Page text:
Fresh back from a short tour of the US and Japan, Paul Weller talks about the 30th anniversary of The Jam’s sixth and final studio album, The Gift, and where he’s at right now.
Repost From The Huffington Post
By: Jason Holmes
Paul Weller bounds into his chair, an electronic cigarette gripped in his hand. We’re in the BBC’s Studio Three in Maida Vale. Visibly calm owing to post-tour exhaustion and a morning trip to the gym, Weller is here to be interviewed by John Wilson for BBC Radio 4’s Mastertapes series.
“Back in those days, bands put out an album a year, you toured with it for a year, then you went back in the studio and repeated the process. Looking back, I was glad I experienced that pressure. It helped me refine my craft and find myself as a writer. It kept me on my toes,” says Weller, Gibson acoustic on knee. “It wasn’t a treadmill, it was just what bands did back then. I never questioned it.”
Lest the passing decades dim our memory, always be sure that Paul Weller is a poet; it was ever thus. What will forever anchor the man in the national consciousness are the songs he wrote as a young man with The Jam. They were his first bloom and bounty, and they glitter to this day.
“I never saw myself as a spokesman for a generation. It was all a bit heavy for me. I saw myself as a songwriter and wrote for myself, which I still do, and I also wanted to communicate with my audience. That didn’t make me a spokesman back then. What I did see were fights at every gig, which made me think that, while the enemy was as the door, we were still squabbling in the dirt. I wanted to write more positively in reaction to what I saw. I suppose I was much more serious-minded in the ’70s and ’80s,” he says with a smile.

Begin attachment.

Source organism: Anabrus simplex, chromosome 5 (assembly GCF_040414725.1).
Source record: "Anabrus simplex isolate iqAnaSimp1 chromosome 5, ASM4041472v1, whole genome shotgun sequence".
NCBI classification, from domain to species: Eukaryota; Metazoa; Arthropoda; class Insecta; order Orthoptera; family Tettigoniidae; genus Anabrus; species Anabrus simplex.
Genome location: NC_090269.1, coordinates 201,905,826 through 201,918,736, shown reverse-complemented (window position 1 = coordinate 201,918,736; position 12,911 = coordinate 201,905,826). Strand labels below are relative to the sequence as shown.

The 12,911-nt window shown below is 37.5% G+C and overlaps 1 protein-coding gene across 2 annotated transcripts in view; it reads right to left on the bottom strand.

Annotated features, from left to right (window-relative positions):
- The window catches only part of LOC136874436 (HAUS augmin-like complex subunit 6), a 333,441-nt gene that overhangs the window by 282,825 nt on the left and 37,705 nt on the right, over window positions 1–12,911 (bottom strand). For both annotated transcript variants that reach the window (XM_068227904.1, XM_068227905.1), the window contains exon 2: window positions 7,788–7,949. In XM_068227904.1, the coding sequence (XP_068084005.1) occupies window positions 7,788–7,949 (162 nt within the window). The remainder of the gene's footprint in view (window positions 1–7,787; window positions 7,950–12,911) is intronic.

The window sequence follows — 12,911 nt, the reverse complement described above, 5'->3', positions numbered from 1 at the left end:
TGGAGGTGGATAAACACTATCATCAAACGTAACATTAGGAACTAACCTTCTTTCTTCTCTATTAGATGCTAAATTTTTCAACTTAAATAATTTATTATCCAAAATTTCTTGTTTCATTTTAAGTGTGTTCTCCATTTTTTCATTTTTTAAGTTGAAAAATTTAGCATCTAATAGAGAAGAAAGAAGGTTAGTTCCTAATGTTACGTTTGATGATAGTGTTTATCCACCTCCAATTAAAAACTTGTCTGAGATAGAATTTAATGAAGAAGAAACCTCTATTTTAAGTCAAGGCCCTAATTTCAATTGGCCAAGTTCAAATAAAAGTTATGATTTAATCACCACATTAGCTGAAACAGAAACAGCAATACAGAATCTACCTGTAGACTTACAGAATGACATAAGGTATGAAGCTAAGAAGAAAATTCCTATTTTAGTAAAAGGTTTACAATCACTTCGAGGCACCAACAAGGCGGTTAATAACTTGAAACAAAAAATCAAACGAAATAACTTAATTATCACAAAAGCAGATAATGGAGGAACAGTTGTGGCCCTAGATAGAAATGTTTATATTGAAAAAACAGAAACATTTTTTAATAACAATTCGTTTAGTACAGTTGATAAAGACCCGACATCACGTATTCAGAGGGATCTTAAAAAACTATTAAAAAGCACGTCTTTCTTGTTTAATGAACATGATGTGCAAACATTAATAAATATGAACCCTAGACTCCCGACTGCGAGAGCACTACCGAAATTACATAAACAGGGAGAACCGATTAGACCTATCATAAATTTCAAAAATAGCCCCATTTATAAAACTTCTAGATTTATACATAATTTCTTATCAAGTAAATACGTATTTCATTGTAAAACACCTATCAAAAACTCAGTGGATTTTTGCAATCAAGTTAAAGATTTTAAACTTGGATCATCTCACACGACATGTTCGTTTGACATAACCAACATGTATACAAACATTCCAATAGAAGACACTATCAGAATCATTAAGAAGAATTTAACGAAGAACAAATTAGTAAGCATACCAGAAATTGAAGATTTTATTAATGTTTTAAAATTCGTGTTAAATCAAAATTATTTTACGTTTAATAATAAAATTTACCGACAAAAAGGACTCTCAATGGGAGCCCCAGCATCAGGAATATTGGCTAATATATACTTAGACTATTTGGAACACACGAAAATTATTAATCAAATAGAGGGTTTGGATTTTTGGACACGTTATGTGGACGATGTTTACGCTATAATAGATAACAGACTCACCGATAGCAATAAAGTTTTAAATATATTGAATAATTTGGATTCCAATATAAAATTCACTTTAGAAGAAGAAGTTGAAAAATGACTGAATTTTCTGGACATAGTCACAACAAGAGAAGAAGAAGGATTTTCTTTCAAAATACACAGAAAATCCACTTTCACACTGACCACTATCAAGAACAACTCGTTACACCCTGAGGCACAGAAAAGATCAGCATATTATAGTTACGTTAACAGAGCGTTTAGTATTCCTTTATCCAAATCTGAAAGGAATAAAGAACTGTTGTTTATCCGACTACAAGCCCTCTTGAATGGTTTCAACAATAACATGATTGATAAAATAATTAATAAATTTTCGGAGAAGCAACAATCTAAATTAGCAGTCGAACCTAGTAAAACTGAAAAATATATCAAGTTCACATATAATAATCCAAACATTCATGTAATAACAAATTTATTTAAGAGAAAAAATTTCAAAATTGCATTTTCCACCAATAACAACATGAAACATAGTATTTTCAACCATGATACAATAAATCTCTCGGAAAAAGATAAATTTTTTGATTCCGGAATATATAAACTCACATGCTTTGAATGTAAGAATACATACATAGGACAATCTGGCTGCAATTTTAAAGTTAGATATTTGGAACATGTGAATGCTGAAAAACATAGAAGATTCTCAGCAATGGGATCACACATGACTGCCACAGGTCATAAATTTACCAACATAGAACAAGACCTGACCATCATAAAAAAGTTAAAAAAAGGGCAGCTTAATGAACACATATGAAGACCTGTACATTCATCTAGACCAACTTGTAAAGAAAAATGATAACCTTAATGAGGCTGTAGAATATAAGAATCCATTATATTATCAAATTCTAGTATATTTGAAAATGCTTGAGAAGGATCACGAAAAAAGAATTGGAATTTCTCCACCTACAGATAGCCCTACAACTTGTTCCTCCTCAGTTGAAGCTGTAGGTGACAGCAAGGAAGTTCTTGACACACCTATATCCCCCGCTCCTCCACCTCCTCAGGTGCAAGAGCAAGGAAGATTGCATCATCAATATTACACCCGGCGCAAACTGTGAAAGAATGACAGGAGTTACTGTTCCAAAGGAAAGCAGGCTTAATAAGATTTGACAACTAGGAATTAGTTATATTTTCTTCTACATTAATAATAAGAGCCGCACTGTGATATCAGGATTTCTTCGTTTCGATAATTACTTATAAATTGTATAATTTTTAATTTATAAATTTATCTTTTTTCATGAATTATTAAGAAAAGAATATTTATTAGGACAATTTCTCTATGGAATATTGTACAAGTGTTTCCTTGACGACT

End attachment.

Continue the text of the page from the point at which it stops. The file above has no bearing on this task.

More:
“I always wanted to be a musician. My dad worked on the building [trade] and he had seen what ‘a real job’ was like. Going to college was never an option. I was passionate about music, but how much talent I actually had was another matter.”
The story goes that without his late father, John Weller, fighting his corner from day one, things may have been very different for Paul. “My dad saw something in me and pushed me, and the band. My parents were happy to see me doing something that I really loved.”
When The Jam started out, they played the circuit of social and working men’s clubs in the Surrey area. They were nights out for the whole family. But all that changed when Weller saw The Sex Pistols for the first time in 1976 at the Lyceum on London’s Strand. “I thought, this is it, this is my generation’s moment. The Pistols were the catalyst for a new awareness. My songwriting changed at this point.”
Weller’s songwriting shifted up several gears from The Jam’s debut album In The City (1977) to All Mod Cons (1978) and Setting Sons (1979). “There was incredible pressure on us as a band as we progressed, but I’ll never moan about that because 10 years prior to that it was all we ever dreamed of doing.
“Coming from a little suburban town, I wasn’t a hip city kid. I was quite the opposite really. Songs like Saturday’s Kids (1979) rang a bell for kids all over the country. That song was about the kids I grew up with.”
Weller says the good side to success with The Jam spurred him on to a point where people started taking his writing seriously. “There were aspects of stardom I didn’t like which were of no consequence really, but the positive things far outweighed the negative. By the time I came to write Setting Sons, I felt my writing was more like prose, set to music. I guess it all started with the song Down In The Tube Station At Midnight (1978) which began as a poem. That song came from my own insecurity and paranoia about being in London. You took your life and arse in your own hands when you went into clubs in the late ’70s!”